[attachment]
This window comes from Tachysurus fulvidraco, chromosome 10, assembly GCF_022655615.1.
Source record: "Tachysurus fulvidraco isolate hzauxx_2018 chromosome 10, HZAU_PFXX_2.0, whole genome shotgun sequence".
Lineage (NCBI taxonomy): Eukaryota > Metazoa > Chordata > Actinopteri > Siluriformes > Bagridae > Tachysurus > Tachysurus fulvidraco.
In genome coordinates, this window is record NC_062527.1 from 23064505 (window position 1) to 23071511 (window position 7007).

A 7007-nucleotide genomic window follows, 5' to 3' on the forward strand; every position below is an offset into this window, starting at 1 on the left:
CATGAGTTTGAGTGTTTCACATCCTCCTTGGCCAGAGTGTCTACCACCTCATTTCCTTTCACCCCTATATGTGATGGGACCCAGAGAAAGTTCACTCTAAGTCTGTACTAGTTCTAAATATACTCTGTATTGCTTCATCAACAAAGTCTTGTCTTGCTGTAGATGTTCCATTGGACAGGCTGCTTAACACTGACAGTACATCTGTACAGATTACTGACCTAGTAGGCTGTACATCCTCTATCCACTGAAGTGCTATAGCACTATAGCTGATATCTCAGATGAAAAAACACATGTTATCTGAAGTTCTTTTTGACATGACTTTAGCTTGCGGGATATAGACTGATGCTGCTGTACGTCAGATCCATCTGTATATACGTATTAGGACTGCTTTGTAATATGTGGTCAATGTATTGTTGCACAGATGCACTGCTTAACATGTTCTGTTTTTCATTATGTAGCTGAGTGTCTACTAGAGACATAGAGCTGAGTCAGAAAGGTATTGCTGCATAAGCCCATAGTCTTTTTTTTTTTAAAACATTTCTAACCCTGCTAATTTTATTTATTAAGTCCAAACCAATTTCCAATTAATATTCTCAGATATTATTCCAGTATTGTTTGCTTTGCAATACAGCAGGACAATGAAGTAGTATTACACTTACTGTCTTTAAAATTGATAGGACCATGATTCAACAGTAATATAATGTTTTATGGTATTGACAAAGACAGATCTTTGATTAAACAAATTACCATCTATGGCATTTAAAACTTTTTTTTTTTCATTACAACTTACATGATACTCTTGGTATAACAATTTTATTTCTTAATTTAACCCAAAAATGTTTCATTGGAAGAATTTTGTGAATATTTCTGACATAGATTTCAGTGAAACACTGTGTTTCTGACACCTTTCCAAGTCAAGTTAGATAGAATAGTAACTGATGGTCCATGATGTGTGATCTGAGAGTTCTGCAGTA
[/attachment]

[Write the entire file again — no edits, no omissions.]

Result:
This window comes from Tachysurus fulvidraco, chromosome 10, assembly GCF_022655615.1.
Source record: "Tachysurus fulvidraco isolate hzauxx_2018 chromosome 10, HZAU_PFXX_2.0, whole genome shotgun sequence".
Lineage (NCBI taxonomy): Eukaryota > Metazoa > Chordata > Actinopteri > Siluriformes > Bagridae > Tachysurus > Tachysurus fulvidraco.
In genome coordinates, this window is record NC_062527.1 from 23064505 (window position 1) to 23071511 (window position 7007).

A 7007-nucleotide genomic window follows, 5' to 3' on the forward strand; every position below is an offset into this window, starting at 1 on the left:
CATGAGTTTGAGTGTTTCACATCCTCCTTGGCCAGAGTGTCTACCACCTCATTTCCTTTCACCCCTATATGTGATGGGACCCAGAGAAAGTTCACTCTAAGTCTGTACTAGTTCTAAATATACTCTGTATTGCTTCATCAACAAAGTCTTGTCTTGCTGTAGATGTTCCATTGGACAGGCTGCTTAACACTGACAGTACATCTGTACAGATTACTGACCTAGTAGGCTGTACATCCTCTATCCACTGAAGTGCTATAGCACTATAGCTGATATCTCAGATGAAAAAACACATGTTATCTGAAGTTCTTTTTGACATGACTTTAGCTTGCGGGATATAGACTGATGCTGCTGTACGTCAGATCCATCTGTATATACGTATTAGGACTGCTTTGTAATATGTGGTCAATGTATTGTTGCACAGATGCACTGCTTAACATGTTCTGTTTTTCATTATGTAGCTGAGTGTCTACTAGAGACATAGAGCTGAGTCAGAAAGGTATTGCTGCATAAGCCCATAGTCTTTTTTTTTTTAAAACATTTCTAACCCTGCTAATTTTATTTATTAAGTCCAAACCAATTTCCAATTAATATTCTCAGATATTATTCCAGTATTGTTTGCTTTGCAATACAGCAGGACAATGAAGTAGTATTACACTTACTGTCTTTAAAATTGATAGGACCATGATTCAACAGTAATATAATGTTTTATGGTATTGACAAAGACAGATCTTTGATTAAACAAATTACCATCTATGGCATTTAAAACTTTTTTTTTTTCATTACAACTTACATGATACTCTTGGTATAACAATTTTATTTCTTAATTTAACCCAAAAATGTTTCATTGGAAGAATTTTGTGAATATTTCTGACATAGATTTCAGTGAAACACTGTGTTTCTGACACCTTTCCAAGTCAAGTTAGATAGAATAGTAACTGATGGTCCATGATGTGTGATCTGAGAGTTCTGCAGTA